Upon hearing and reading this news, a group of Uptown residents have filed a large class action suit. Why would they do that? The people who initiated the suit live closer to the construction than we do. Their homes are literally being shaken to pieces. Foundations are breaking. Walls are cracking. Pipes are leaking. Personal items are being destroyed. Houses are being covered in construction dust, mud and junk.
Further up the road, for people like us, the streets are looking like Berlin 1946. Broken. Potholes. Patches that need patches. Water leaking from broken underground pipes. Make no mistake, New Orleans has always had a broken and cracked street problem. After the waters of Hurricane receded the streets got worse seemingly overnight. A week or so ago, FEMA just poured some $350 million in city coffers to repair the streets. That, at first glance, is a good thing.
Why, oh why, do I think that the streets will finally be repaired and then torn up again to fix the leaking pipes? Because. I know this city. I know the city government.
I didn’t mean to go off on this tangent, but we realized we have never lived in this house when some kind of major construction was going on. Near us. Very near us.
I meant to talk about this picture.
It’s about a lot of things. Construction, for sure. But, it’s also about streetcars. Everybody loves our street cars. It’s also about winter light. Light that I love. It’s also about technique. Real live, on the street technique. See those circles? That’s trendy bokeh. But, these circles are real. Not added. Not created. Part of the scene as I saw it. As the camera recorded it. As the lens could control it.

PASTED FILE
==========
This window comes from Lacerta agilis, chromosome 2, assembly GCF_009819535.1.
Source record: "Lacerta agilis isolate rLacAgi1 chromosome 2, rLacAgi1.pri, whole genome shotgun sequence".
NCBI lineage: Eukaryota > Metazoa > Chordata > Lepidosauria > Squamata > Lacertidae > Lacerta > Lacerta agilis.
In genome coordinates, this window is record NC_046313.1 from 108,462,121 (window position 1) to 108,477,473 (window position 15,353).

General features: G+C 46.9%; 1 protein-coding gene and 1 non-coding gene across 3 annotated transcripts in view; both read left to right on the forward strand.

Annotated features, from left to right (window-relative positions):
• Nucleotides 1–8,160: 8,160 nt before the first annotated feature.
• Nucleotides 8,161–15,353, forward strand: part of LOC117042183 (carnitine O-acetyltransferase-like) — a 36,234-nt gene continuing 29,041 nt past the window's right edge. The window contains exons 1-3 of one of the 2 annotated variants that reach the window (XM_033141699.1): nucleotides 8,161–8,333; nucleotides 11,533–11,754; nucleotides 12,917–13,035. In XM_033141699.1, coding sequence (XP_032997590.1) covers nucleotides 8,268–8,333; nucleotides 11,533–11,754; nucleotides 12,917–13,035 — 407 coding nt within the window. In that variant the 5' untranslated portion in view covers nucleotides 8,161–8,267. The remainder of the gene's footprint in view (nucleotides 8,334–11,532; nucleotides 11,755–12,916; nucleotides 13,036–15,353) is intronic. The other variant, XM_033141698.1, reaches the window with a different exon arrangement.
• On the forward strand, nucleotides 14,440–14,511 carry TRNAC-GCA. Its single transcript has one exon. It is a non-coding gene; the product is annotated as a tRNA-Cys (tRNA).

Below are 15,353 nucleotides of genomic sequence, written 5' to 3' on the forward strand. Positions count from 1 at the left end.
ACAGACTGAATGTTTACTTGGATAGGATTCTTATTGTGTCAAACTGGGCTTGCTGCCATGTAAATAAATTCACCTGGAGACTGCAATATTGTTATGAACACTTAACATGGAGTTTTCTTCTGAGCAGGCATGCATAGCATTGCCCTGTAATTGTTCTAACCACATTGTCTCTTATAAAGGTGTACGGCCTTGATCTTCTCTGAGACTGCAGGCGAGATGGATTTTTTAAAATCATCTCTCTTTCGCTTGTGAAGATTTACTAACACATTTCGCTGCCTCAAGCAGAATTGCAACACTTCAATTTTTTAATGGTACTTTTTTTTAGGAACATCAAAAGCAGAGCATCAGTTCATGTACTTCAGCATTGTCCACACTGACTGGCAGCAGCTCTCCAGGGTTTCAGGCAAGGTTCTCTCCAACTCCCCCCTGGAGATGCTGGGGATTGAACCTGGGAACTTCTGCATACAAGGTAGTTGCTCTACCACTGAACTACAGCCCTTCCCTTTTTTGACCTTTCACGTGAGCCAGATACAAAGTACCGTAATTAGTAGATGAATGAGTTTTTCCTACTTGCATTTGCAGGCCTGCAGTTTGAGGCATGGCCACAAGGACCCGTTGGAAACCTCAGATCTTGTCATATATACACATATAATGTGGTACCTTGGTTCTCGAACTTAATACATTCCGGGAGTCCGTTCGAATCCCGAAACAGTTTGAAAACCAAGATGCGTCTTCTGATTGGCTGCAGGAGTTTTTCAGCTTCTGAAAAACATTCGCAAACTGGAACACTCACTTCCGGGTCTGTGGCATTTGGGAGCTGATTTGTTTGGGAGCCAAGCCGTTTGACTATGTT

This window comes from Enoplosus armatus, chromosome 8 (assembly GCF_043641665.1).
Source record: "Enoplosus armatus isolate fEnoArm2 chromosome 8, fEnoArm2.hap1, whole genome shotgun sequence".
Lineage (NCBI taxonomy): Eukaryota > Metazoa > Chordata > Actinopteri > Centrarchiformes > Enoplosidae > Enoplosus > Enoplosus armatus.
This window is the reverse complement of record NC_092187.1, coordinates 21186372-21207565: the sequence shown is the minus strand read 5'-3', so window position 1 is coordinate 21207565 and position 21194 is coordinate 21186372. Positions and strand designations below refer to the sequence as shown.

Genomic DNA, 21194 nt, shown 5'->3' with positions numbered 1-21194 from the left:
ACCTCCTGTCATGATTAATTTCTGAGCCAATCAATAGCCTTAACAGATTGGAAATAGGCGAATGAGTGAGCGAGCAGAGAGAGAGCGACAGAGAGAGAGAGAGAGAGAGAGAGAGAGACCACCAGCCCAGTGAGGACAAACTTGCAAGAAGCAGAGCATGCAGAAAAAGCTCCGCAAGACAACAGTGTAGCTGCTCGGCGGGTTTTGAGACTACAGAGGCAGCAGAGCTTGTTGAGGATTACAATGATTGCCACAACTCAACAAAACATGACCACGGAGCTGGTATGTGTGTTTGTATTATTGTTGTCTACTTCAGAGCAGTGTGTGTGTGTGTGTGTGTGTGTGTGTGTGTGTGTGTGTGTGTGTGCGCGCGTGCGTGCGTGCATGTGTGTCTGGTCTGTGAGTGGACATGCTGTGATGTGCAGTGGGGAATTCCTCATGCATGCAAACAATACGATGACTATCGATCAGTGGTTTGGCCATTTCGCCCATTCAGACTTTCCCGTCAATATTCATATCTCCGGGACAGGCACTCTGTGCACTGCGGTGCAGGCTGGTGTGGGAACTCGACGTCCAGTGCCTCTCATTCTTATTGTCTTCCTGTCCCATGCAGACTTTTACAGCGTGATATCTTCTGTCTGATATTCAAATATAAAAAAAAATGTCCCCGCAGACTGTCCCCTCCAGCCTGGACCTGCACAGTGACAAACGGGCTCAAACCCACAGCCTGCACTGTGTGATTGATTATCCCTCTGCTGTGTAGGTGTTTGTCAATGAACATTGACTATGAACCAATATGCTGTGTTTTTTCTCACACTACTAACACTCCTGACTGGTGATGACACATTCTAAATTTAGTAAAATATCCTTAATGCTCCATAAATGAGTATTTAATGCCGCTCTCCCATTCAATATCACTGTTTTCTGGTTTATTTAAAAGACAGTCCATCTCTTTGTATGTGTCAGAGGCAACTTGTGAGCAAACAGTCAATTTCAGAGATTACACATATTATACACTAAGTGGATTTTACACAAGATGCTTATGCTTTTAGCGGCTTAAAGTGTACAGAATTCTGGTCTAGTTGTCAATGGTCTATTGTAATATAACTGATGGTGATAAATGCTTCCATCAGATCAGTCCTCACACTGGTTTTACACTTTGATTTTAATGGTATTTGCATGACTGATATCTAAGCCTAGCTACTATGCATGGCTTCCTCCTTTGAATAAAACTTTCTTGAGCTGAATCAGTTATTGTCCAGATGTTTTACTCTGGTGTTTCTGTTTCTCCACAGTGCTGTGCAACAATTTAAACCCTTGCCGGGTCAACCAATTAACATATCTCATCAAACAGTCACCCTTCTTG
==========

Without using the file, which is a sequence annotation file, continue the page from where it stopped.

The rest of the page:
I hope that you like it.
I’ll get a little more Christmasy this week. I promise.
Yes. Let’s face it. Let’s talk turkey. Tell the truth.
I’m pretty lazy.
So, even though we in the middle of a cool front and the temperature is down to 94 degrees, I just can’t be motivated to chase around making pictures. It’s too hot. Too humid. And, the drivers are terrible.
Let me rant about that last sentence for just a minute. I saw a woman — I’m not taking sides here, it’s just who I saw — make a u-turn from her far right lane across six lanes of traffic while she was talking on her cellphone. No. The other drivers weren’t stopped for a light or anything. But, they stopped. They stopped out of pure self-defense. I was one of them. Make that, “We stopped.”
Okay. Back to your summertime entertainment. It’s too hot. I’m too lazy. And, I’m not going out looking for pictures. These pictures were made from our garden or lawn. I didn’t even have to put shoes on to take them.
So. A drive along River Road or Bayou Road in any direction along The Mississippi River will bring you to… oil refineries. They are generally hard to photograph because all of them have roving guards in pickup trucks who seem to be use some kind of radar or infrared scanning to locate anybody who stops to make a picture. That’s sort of tongue in cheek, but the next line isn’t. When they catch you, they point an automatic weapon at you and question you. They believe anybody with a camera is a terrorist. But, not on Sunday. I photographed the refinery as part of the overall picture… while we were rolling. That sure fooled ’em, eh?